Tuesday, September 15, 2009

On Pranks

For some reason (probably because of my incessant discussion of my nasty toenail), my roommates have decided to pull a prank on me.

This incident caused me to reflect on what the appeal is to me of a really good prank. It occurs to me that pranks are just like gifts, except for the fact that they are irritating. Spencer's signaling theory says that sometimes the worth of something isn't intrinsic (like getting a rhinestone-encrusted blender), it's more what that thing signifies (that the person knew you always wanted a rhinestone-encrusted blender). Just as this works for gifts, I think this theory can be applied to pranks. I'm flattered that my roommates knew me well enough to wallpaper my room with pictures of conservative pundits. I'm thrilled that they knew I hate touching cotton balls. I'm still finding puffs in my sheets or in the toes of my shoes or in my pencil jar, but I remain thrilled. It's the little irritations that really mean so much in a relationship.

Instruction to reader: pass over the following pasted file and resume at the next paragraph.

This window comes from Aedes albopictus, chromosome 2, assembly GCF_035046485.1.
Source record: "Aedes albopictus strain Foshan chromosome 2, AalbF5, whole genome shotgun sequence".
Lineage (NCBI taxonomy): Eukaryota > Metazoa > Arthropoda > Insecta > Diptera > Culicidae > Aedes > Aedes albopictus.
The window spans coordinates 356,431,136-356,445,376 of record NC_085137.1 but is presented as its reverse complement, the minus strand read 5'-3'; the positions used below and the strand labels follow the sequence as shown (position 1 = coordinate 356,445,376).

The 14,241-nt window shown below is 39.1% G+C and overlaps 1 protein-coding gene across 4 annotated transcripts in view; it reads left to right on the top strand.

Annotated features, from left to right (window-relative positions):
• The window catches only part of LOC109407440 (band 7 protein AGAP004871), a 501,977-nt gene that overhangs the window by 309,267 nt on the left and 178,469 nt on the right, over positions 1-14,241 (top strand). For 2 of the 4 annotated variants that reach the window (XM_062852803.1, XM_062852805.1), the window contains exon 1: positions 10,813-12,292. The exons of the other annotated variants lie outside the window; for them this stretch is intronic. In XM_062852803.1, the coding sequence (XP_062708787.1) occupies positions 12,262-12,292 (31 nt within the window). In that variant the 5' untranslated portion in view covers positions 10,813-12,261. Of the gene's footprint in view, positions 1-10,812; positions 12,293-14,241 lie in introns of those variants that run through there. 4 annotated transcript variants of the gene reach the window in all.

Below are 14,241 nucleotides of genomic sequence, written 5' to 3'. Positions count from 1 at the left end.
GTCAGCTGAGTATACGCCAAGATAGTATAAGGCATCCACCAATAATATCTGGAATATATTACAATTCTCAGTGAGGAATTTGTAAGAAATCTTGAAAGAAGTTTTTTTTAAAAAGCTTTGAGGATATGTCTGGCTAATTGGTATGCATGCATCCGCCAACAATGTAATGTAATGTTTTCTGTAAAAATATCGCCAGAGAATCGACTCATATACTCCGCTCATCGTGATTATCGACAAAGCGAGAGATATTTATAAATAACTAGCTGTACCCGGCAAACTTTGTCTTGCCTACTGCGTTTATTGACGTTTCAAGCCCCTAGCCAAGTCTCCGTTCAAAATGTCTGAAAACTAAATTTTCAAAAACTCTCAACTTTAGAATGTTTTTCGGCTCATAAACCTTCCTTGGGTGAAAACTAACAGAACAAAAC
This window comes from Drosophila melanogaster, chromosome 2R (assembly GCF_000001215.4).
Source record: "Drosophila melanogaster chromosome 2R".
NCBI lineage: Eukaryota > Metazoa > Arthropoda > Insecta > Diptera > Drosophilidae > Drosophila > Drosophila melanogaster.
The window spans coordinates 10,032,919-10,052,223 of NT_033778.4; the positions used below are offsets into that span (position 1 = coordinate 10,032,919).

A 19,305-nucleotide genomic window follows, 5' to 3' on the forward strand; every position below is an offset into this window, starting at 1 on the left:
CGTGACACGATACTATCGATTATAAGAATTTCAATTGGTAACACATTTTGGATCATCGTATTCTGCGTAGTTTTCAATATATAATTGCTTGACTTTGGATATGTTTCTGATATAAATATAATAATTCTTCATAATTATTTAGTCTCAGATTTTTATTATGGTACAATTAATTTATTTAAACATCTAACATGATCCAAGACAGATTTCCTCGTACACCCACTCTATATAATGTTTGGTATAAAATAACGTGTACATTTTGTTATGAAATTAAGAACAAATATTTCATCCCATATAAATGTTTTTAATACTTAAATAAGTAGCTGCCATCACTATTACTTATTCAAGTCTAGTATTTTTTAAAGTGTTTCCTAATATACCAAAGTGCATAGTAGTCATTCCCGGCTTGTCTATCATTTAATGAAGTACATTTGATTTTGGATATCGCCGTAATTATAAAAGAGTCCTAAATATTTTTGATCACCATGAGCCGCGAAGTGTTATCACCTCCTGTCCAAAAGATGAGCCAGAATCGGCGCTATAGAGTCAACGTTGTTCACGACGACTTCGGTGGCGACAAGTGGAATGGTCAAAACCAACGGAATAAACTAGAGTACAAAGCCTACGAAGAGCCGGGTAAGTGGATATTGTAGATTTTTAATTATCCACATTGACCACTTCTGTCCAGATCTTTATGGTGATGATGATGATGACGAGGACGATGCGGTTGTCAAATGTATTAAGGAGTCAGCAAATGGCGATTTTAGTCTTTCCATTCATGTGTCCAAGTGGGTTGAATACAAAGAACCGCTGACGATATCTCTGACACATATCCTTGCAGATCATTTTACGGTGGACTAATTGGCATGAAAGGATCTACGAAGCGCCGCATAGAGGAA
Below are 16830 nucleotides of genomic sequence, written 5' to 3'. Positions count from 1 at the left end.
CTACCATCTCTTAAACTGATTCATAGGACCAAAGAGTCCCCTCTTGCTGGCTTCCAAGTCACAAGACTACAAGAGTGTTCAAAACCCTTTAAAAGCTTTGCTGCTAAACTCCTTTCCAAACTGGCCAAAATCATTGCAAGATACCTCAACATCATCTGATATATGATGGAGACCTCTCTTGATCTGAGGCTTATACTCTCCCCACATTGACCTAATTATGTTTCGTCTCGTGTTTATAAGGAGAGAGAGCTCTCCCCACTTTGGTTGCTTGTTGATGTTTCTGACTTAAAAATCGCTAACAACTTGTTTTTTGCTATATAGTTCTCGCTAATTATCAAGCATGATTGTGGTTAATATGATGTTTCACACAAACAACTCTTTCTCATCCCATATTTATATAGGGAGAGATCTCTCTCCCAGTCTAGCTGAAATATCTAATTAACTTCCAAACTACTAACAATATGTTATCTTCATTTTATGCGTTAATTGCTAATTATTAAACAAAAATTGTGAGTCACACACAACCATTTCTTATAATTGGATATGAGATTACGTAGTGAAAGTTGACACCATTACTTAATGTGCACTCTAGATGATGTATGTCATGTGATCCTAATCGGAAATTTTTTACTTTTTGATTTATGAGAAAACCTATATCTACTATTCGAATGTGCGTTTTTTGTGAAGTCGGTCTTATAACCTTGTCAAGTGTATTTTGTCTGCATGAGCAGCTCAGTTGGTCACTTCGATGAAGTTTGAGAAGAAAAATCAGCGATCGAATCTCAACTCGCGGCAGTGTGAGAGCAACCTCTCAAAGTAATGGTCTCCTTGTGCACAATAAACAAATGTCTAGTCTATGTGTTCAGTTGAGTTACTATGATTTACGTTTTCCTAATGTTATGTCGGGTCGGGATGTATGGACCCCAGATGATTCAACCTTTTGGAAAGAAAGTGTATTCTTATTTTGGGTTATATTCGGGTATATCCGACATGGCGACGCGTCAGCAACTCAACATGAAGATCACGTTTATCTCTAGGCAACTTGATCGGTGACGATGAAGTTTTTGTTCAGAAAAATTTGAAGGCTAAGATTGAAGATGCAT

It's the thought that counts.

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